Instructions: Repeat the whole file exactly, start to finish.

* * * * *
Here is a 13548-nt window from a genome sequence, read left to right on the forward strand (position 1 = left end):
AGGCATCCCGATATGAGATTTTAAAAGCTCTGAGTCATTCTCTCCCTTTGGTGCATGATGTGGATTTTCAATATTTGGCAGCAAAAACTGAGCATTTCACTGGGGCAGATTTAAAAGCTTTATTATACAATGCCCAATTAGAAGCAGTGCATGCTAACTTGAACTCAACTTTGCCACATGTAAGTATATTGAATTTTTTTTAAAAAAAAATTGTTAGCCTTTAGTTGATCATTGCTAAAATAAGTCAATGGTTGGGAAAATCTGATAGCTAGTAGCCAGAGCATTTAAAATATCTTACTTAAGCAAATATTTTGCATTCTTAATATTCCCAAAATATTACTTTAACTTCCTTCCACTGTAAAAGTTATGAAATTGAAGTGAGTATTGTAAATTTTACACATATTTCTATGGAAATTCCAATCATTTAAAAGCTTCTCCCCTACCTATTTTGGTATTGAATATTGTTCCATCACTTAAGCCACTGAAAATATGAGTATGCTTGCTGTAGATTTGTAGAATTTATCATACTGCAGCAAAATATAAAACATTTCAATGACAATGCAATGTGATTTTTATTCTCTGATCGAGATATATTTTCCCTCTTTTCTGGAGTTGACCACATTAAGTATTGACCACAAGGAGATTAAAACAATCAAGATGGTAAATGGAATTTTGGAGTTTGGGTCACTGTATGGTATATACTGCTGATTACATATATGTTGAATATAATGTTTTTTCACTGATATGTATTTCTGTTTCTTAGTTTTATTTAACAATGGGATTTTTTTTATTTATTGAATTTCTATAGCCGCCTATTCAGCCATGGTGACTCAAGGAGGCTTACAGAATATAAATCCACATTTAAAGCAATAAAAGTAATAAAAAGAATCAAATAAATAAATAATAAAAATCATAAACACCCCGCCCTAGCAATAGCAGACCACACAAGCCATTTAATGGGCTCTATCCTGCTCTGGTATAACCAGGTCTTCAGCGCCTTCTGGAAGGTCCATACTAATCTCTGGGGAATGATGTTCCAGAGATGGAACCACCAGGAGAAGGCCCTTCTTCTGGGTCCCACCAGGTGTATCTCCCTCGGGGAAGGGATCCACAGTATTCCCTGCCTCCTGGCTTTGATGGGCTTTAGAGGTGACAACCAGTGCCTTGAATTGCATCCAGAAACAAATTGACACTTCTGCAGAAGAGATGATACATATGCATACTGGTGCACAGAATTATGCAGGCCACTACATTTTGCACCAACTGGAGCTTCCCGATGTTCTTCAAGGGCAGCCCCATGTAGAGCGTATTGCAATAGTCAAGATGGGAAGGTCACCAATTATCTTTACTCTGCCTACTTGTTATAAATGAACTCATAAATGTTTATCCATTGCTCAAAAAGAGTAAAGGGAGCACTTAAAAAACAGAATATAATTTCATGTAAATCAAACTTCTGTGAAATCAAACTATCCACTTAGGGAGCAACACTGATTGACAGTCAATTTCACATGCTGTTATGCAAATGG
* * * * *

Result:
Here is a 13548-nt window from a genome sequence, read left to right on the forward strand (position 1 = left end):
AGGCATCCCGATATGAGATTTTAAAAGCTCTGAGTCATTCTCTCCCTTTGGTGCATGATGTGGATTTTCAATATTTGGCAGCAAAAACTGAGCATTTCACTGGGGCAGATTTAAAAGCTTTATTATACAATGCCCAATTAGAAGCAGTGCATGCTAACTTGAACTCAACTTTGCCACATGTAAGTATATTGAATTTTTTTTAAAAAAAAATTGTTAGCCTTTAGTTGATCATTGCTAAAATAAGTCAATGGTTGGGAAAATCTGATAGCTAGTAGCCAGAGCATTTAAAATATCTTACTTAAGCAAATATTTTGCATTCTTAATATTCCCAAAATATTACTTTAACTTCCTTCCACTGTAAAAGTTATGAAATTGAAGTGAGTATTGTAAATTTTACACATATTTCTATGGAAATTCCAATCATTTAAAAGCTTCTCCCCTACCTATTTTGGTATTGAATATTGTTCCATCACTTAAGCCACTGAAAATATGAGTATGCTTGCTGTAGATTTGTAGAATTTATCATACTGCAGCAAAATATAAAACATTTCAATGACAATGCAATGTGATTTTTATTCTCTGATCGAGATATATTTTCCCTCTTTTCTGGAGTTGACCACATTAAGTATTGACCACAAGGAGATTAAAACAATCAAGATGGTAAATGGAATTTTGGAGTTTGGGTCACTGTATGGTATATACTGCTGATTACATATATGTTGAATATAATGTTTTTTCACTGATATGTATTTCTGTTTCTTAGTTTTATTTAACAATGGGATTTTTTTTATTTATTGAATTTCTATAGCCGCCTATTCAGCCATGGTGACTCAAGGAGGCTTACAGAATATAAATCCACATTTAAAGCAATAAAAGTAATAAAAAGAATCAAATAAATAAATAATAAAAATCATAAACACCCCGCCCTAGCAATAGCAGACCACACAAGCCATTTAATGGGCTCTATCCTGCTCTGGTATAACCAGGTCTTCAGCGCCTTCTGGAAGGTCCATACTAATCTCTGGGGAATGATGTTCCAGAGATGGAACCACCAGGAGAAGGCCCTTCTTCTGGGTCCCACCAGGTGTATCTCCCTCGGGGAAGGGATCCACAGTATTCCCTGCCTCCTGGCTTTGATGGGCTTTAGAGGTGACAACCAGTGCCTTGAATTGCATCCAGAAACAAATTGACACTTCTGCAGAAGAGATGATACATATGCATACTGGTGCACAGAATTATGCAGGCCACTACATTTTGCACCAACTGGAGCTTCCCGATGTTCTTCAAGGGCAGCCCCATGTAGAGCGTATTGCAATAGTCAAGATGGGAAGGTCACCAATTATCTTTACTCTGCCTACTTGTTATAAATGAACTCATAAATGTTTATCCATTGCTCAAAAAGAGTAAAGGGAGCACTTAAAAAACAGAATATAATTTCATGTAAATCAAACTTCTGTGAAATCAAACTATCCACTTAGGGAGCAACACTGATTGACAGTCAATTTCACATGCTGTTATGCAAATGG